The Parliamentary Assembly of the Council of Europe (PACE) in Georgia is over. After several days of monitoring, assembly speaker Boris Silevich, spoke about the main problematic issues in Georgia with media representatives.
Visit by the Parliamentary Assembly of the Council of Europe concludes
By Tatia Megeneishvili
Monday, December 8
According to him, one of main issues is the election law, which is not in line with EU standards; Silevich also spoke about religious minorities and the law about eavesdropping.
"We have discussed this issue at various meetings, including in the Ministry of Internal Affairs and in the Public Defender's Office. First of all, changes are needed in the election law, and those changes must start as soon as possible. As for problems with regard to religious minorities, controversy among religious groups happens in Europe too,” stated Silvech.
While speaking about surveillance, Silevich said that the two-key system is the internationally accepted practice or standard. According to him, the fact that Georgia has discussions about similar law shows that this country has advanced compared to its neighbors.
“I would not say that the dual-key principle is a general practice or standard. I cannot say anything in detail, because there is no full translation of this law in the English language yet, though the basic principles are quite clear. I want to stress that the fact that this issue is being discussed means that Georgian has made great progress compared to its neighbors who have very different problems on the agenda,” stated Silevich.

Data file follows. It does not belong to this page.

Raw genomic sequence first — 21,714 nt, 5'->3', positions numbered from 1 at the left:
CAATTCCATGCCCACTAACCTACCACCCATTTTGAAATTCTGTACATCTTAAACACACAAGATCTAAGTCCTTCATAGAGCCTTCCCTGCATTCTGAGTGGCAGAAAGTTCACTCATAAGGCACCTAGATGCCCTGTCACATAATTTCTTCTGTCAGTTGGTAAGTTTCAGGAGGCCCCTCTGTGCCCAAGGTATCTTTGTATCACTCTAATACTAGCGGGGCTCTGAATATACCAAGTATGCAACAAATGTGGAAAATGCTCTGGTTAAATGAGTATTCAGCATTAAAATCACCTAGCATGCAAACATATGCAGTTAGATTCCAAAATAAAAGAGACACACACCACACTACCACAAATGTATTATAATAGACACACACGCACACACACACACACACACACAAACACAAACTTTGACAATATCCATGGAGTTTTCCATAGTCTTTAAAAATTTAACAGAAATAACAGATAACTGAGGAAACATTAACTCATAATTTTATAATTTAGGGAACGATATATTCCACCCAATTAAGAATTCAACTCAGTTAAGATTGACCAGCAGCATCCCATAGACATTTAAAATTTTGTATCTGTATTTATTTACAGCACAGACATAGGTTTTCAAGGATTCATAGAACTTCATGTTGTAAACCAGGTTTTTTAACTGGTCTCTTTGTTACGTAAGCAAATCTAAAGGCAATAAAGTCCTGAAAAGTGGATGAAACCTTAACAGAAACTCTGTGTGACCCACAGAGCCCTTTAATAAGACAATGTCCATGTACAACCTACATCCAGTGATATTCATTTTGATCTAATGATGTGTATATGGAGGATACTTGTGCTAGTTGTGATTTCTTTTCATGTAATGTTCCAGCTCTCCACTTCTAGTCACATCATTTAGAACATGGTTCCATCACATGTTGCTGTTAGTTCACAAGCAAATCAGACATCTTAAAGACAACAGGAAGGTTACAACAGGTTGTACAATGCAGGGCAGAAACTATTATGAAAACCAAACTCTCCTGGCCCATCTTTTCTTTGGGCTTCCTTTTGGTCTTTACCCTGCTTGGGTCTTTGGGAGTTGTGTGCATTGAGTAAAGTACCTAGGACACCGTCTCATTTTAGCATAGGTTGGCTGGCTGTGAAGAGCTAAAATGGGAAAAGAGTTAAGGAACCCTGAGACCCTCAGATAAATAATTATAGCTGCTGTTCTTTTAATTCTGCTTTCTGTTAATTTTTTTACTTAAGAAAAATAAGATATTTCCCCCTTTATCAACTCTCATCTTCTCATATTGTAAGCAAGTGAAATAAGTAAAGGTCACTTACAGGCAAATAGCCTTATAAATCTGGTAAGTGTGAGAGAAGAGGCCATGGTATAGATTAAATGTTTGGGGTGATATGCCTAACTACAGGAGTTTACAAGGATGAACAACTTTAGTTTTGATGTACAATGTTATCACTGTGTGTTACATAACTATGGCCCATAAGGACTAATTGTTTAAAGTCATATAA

In November, Georgia’s parliament adopted a government-backed bill on surveillance that allows the Ministry of Internal Affairs (MIA) and the Personal Data Protection Inspector to have ‘key’ access to surveillance.
Silevich and Deputy Head of the PACE Monitoring Department Bas Klain met Georgian Prime Minister Irakli Gharibashvili at the Government Administration on December 5.
After the meeting, Silevich said the Russia-Abkhaz Alliance and Strategic Partnership deal was deplorable and the issue had been discussed by the European Council.
“The discussion was very open, very candid and constructive. We have a very optimistic attitude to the progress of Georgia,” stated Silevich.
Garibashvili said the government appreciated the role of the PACE co-rapporteurs and it welcomed such monitoring that enabled the situation to be assessed objectively by an outside, independent body.